anonymous
  • anonymous
Simplify problem
Mathematics
  • Stacey Warren - Expert brainly.com
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SOLVED
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schrodinger
  • schrodinger
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anonymous
  • anonymous
\[\sum_{n=1, n=odd}^{\infty} (i/(\pi*n))(-(i) ^{n}+(i) ^{-n})\]
anonymous
  • anonymous
the final answer contains something with (-1)^n in the numerator
phi
  • phi
We could first simplify the expression in paretheses \[ - i^n + i^{-n} \] find a common denominator, and add: \[\frac{1}{i^n}-\frac{i^{2n}}{i^n}= \frac{1- (i^2)^n}{i^n}= \frac{1- (-1)^n}{i^n}\] n is odd so we know -1^(odd_power) is always going to be -1. Therefore the expression becomes \[ \frac{2}{i^n} \]

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phi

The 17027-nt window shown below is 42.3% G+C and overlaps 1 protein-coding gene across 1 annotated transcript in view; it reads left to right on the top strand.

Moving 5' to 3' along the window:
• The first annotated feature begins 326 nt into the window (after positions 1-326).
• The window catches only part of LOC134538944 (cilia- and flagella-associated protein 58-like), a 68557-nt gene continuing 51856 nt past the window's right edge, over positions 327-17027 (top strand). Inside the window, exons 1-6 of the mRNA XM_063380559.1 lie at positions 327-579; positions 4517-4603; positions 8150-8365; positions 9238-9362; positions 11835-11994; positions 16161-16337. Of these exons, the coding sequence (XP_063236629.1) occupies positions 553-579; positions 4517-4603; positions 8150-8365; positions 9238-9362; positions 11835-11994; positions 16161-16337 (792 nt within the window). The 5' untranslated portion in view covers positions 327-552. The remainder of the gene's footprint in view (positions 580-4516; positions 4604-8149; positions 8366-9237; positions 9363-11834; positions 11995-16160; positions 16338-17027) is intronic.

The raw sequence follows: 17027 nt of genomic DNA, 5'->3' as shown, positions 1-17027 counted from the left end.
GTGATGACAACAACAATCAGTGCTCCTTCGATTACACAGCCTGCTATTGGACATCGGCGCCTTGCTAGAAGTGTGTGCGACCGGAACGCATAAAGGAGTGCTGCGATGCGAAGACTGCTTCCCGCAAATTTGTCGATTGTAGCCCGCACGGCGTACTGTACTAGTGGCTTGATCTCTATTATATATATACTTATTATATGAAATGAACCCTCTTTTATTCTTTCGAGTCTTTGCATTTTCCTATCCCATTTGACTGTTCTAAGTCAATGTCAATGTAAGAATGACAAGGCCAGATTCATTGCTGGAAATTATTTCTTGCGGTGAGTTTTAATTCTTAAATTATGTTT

• phi
using the above in your summation\[\sum_{n=1, n=odd}^{\infty} (i/(\pi*n))(-(i) ^{n}+(i) ^{-n})= \frac{2}{\pi}\sum_{n=1, odd}^{\infty}\frac{1}{n i^{n-1}}\] I do not like summation indices that go up by 2, so replace the summation index n with m=0,1,2,... n= 2m+1 re-write the summation to get \[\frac{2}{\pi}\sum_{m=0}^{\infty}\frac{1}{(2m+1) i^{2m}}=\frac{2}{\pi}\sum_{m=0}^{\infty}\frac{1}{(2m+1) (i^{2})^{m}}\] of course, i^2 is -1, so this becomes a series with alternating signs: \[\frac{2}{\pi}(1-\frac{1}{3}+\frac{1}{5}-\frac{1}{7}+\frac{1}{9}...)\] This is a well-known series http://mathworld.wolfram.com/LeibnizSeries.html You can easily find the final answer =\( \frac{1}{2} \)

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